GM also is grappling with a safety crisis on its lone electric vehicle on sale in the U.S., the Chevrolet Bolt. It has said it would spend roughly $1.8 billion to replace batteries in about 142,000 Bolts, citing the risk of the battery pack catching fire.
In its white paper, Engine No. 1 gives accolades to Tesla Inc. for driving early electric-vehicle adoption, but says the California-based auto maker and the growing number of electric-vehicle startups won’t be enough to achieve a meaningful reduction in emissions.
During her eight-year tenure as GM chief executive, Mary Barra has dealt with activist shareholders who pressed the company to take bolder steps to boost the auto maker’s valuation.
In 2017, investor David Einhorn pressured GM to divide its stock into two classes that would have separated the auto maker’s dividend from its operations. Shareholders voted down the plan.
Investor Harry J. Wilson also mounted a potential proxy fight in 2015 to get a seat on GM’s board, only to later drop the plan after GM agreed to buy back about $5 billion in shares.
GM shares have rallied over the last 18 months after largely languishing in the decade following its postbankruptcy IPO in 2010 and plummeting at the onset of the pandemic in early 2020.
GM-Backed Cruise Sees Robotaxi Unit Growing Past $50 Billion
General Motors Co.’s Cruise LLC autonomous vehicle unit will tell investors this week that it sees a path for its ride-hailing business to reach $50 billion in revenue as it ramps up over the next couple of years, people familiar with the matter said. GM’s shares jumped the most in nearly three months.
Cruise Chief Executive Officer Dan Ammann is expected to say that the company plans to charge for rides as soon as next year and could expand in 2023 if Cruise gets the green light from California regulators.
The operation will take a starring role as GM makes a case to investors on Oct. 6 and 7 that its push into electric vehicles, self-driving software and connected technologies will soon start increasing the automaker’s revenue, said the people, who asked not to be named because the details haven’t been revealed.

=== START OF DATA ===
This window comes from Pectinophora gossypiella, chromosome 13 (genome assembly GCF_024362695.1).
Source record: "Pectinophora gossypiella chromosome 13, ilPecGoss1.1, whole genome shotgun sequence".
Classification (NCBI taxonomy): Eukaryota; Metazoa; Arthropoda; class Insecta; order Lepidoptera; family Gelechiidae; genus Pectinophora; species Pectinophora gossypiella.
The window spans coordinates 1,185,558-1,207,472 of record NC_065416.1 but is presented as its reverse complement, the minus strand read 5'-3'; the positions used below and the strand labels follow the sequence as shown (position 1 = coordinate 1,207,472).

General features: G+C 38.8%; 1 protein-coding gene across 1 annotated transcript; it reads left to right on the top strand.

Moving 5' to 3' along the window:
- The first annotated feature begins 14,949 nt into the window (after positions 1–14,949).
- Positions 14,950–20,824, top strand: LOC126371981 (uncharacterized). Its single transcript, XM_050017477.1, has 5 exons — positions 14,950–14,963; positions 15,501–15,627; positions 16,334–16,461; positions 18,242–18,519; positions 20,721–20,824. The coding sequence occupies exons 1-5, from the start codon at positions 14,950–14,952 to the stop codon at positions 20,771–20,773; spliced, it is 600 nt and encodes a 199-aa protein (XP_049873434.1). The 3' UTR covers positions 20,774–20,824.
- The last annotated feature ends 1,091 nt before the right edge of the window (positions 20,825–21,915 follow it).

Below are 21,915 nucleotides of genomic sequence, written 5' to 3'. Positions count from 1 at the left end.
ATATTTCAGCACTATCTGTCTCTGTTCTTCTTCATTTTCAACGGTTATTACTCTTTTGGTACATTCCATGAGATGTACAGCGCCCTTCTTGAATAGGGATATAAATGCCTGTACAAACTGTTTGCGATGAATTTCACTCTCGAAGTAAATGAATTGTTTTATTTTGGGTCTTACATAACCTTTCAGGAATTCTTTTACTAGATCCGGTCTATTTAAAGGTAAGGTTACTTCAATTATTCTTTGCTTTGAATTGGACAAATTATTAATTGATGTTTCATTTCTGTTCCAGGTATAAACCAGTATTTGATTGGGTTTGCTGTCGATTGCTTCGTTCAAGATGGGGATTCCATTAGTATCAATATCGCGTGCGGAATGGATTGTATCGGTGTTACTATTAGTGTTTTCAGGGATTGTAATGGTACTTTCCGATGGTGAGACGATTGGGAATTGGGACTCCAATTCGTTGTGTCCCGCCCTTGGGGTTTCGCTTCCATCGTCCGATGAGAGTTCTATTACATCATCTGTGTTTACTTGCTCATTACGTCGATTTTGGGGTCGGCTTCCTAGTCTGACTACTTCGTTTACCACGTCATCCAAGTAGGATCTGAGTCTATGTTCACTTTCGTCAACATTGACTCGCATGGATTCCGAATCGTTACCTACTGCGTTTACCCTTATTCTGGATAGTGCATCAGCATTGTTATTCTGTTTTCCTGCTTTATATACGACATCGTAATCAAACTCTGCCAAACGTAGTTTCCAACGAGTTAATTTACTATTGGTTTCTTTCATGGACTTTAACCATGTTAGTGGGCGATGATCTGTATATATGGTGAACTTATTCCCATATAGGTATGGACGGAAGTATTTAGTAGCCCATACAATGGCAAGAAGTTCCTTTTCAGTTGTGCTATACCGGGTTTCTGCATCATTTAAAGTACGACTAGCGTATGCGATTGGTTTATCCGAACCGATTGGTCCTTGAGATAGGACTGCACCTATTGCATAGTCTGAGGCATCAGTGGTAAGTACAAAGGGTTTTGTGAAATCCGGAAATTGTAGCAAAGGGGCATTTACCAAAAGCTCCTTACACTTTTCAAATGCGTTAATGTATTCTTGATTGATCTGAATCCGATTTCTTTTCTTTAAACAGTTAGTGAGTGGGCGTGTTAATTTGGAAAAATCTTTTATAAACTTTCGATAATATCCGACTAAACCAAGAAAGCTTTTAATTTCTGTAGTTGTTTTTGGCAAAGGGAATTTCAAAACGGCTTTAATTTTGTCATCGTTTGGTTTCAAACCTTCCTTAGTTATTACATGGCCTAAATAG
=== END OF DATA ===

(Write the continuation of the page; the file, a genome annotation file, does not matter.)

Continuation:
Charging for self-driving vehicle services would be a significant step for Cruise and other companies that have spent billions trying to get their technology ready and regulatory permission to run cars without a human safety driver. Technological progress and establishing approvals for robotic driving have taken longer than anticipated, making revenue elusive for startups.
Cruise had to back off plans to deploy robotaxis in 2019 because it needed more time for performance and safety checks.
The shares climbed 3.6% to $55.04 at 9:36 a.m. Monday in New York after gaining as much as 4.4%, the most intraday since July 9. GM had advanced 28% this year through Oct. 1 while the S&P 500 rose 16%.
Cruise, in which GM has a majority stake, hopes to start charging for rides next year with a modified version of the Chevrolet Bolt electric car. Ammann is expected to say that if California Public Utility Commission approvals are obtained, the company could start offering shared ride services in 2023 with its Origin autonomous shuttle.
It will be built alongside the Hummer EV and electric Chevrolet Silverado pickup in GM’s Detroit-Hamtramck plant.
Ammann is expected to show how Cruise can increase revenue to $50 billion or more and provide analysts with details on cost per mile to consumers. The presentation will show how some big-name companies took years to get to that kind of revenue, the people said.